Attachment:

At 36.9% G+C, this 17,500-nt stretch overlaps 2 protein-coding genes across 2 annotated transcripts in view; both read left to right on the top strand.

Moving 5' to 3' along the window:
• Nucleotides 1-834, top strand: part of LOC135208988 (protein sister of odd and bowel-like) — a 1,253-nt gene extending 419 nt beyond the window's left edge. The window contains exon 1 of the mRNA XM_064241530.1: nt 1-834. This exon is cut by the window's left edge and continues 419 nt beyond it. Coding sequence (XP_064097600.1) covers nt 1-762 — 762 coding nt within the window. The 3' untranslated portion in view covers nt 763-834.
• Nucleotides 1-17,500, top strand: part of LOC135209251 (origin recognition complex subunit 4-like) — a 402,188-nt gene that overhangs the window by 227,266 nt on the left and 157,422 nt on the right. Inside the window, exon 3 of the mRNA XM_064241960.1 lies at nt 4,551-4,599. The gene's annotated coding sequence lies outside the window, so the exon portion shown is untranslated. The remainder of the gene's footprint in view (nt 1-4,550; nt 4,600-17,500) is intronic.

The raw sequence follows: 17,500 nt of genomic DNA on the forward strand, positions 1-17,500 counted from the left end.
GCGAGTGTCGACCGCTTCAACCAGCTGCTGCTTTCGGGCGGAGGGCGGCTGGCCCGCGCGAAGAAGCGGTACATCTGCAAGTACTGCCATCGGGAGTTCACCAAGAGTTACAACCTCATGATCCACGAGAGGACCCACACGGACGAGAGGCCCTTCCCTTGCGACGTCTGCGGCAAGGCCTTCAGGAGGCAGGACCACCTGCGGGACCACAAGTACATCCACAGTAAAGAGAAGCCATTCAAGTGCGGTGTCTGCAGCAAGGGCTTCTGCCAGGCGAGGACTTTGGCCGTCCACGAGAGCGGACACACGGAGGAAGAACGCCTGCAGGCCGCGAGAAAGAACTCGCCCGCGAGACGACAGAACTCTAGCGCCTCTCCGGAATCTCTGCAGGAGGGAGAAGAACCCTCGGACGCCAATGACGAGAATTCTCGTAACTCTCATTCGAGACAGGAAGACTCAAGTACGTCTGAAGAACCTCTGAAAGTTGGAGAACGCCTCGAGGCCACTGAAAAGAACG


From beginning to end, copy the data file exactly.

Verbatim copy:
At 36.9% G+C, this 17,500-nt stretch overlaps 2 protein-coding genes across 2 annotated transcripts in view; both read left to right on the top strand.

Moving 5' to 3' along the window:
• Nucleotides 1-834, top strand: part of LOC135208988 (protein sister of odd and bowel-like) — a 1,253-nt gene extending 419 nt beyond the window's left edge. The window contains exon 1 of the mRNA XM_064241530.1: nt 1-834. This exon is cut by the window's left edge and continues 419 nt beyond it. Coding sequence (XP_064097600.1) covers nt 1-762 — 762 coding nt within the window. The 3' untranslated portion in view covers nt 763-834.
• Nucleotides 1-17,500, top strand: part of LOC135209251 (origin recognition complex subunit 4-like) — a 402,188-nt gene that overhangs the window by 227,266 nt on the left and 157,422 nt on the right. Inside the window, exon 3 of the mRNA XM_064241960.1 lies at nt 4,551-4,599. The gene's annotated coding sequence lies outside the window, so the exon portion shown is untranslated. The remainder of the gene's footprint in view (nt 1-4,550; nt 4,600-17,500) is intronic.

The raw sequence follows: 17,500 nt of genomic DNA on the forward strand, positions 1-17,500 counted from the left end.
GCGAGTGTCGACCGCTTCAACCAGCTGCTGCTTTCGGGCGGAGGGCGGCTGGCCCGCGCGAAGAAGCGGTACATCTGCAAGTACTGCCATCGGGAGTTCACCAAGAGTTACAACCTCATGATCCACGAGAGGACCCACACGGACGAGAGGCCCTTCCCTTGCGACGTCTGCGGCAAGGCCTTCAGGAGGCAGGACCACCTGCGGGACCACAAGTACATCCACAGTAAAGAGAAGCCATTCAAGTGCGGTGTCTGCAGCAAGGGCTTCTGCCAGGCGAGGACTTTGGCCGTCCACGAGAGCGGACACACGGAGGAAGAACGCCTGCAGGCCGCGAGAAAGAACTCGCCCGCGAGACGACAGAACTCTAGCGCCTCTCCGGAATCTCTGCAGGAGGGAGAAGAACCCTCGGACGCCAATGACGAGAATTCTCGTAACTCTCATTCGAGACAGGAAGACTCAAGTACGTCTGAAGAACCTCTGAAAGTTGGAGAACGCCTCGAGGCCACTGAAAAGAACG